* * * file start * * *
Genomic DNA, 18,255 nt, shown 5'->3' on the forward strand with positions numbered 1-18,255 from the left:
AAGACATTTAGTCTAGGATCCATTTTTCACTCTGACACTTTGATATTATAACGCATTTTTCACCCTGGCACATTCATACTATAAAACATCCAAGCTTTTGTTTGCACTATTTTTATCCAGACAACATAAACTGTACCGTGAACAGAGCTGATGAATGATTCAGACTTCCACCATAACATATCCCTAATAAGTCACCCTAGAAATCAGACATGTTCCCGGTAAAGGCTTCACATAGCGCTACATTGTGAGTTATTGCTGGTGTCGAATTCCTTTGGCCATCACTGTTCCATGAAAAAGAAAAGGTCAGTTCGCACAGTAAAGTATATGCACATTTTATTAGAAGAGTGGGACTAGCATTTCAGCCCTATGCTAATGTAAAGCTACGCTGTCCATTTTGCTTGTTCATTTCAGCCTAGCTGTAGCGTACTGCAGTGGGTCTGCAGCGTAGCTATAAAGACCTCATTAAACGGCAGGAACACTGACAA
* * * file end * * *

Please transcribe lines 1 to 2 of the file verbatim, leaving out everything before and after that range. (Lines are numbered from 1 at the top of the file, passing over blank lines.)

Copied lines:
Genomic DNA, 18,255 nt, shown 5'->3' on the forward strand with positions numbered 1-18,255 from the left:
AAGACATTTAGTCTAGGATCCATTTTTCACTCTGACACTTTGATATTATAACGCATTTTTCACCCTGGCACATTCATACTATAAAACATCCAAGCTTTTGTTTGCACTATTTTTATCCAGACAACATAAACTGTACCGTGAACAGAGCTGATGAATGATTCAGACTTCCACCATAACATATCCCTAATAAGTCACCCTAGAAATCAGACATGTTCCCGGTAAAGGCTTCACATAGCGCTACATTGTGAGTTATTGCTGGTGTCGAATTCCTTTGGCCATCACTGTTCCATGAAAAAGAAAAGGTCAGTTCGCACAGTAAAGTATATGCACATTTTATTAGAAGAGTGGGACTAGCATTTCAGCCCTATGCTAATGTAAAGCTACGCTGTCCATTTTGCTTGTTCATTTCAGCCTAGCTGTAGCGTACTGCAGTGGGTCTGCAGCGTAGCTATAAAGACCTCATTAAACGGCAGGAACACTGACAA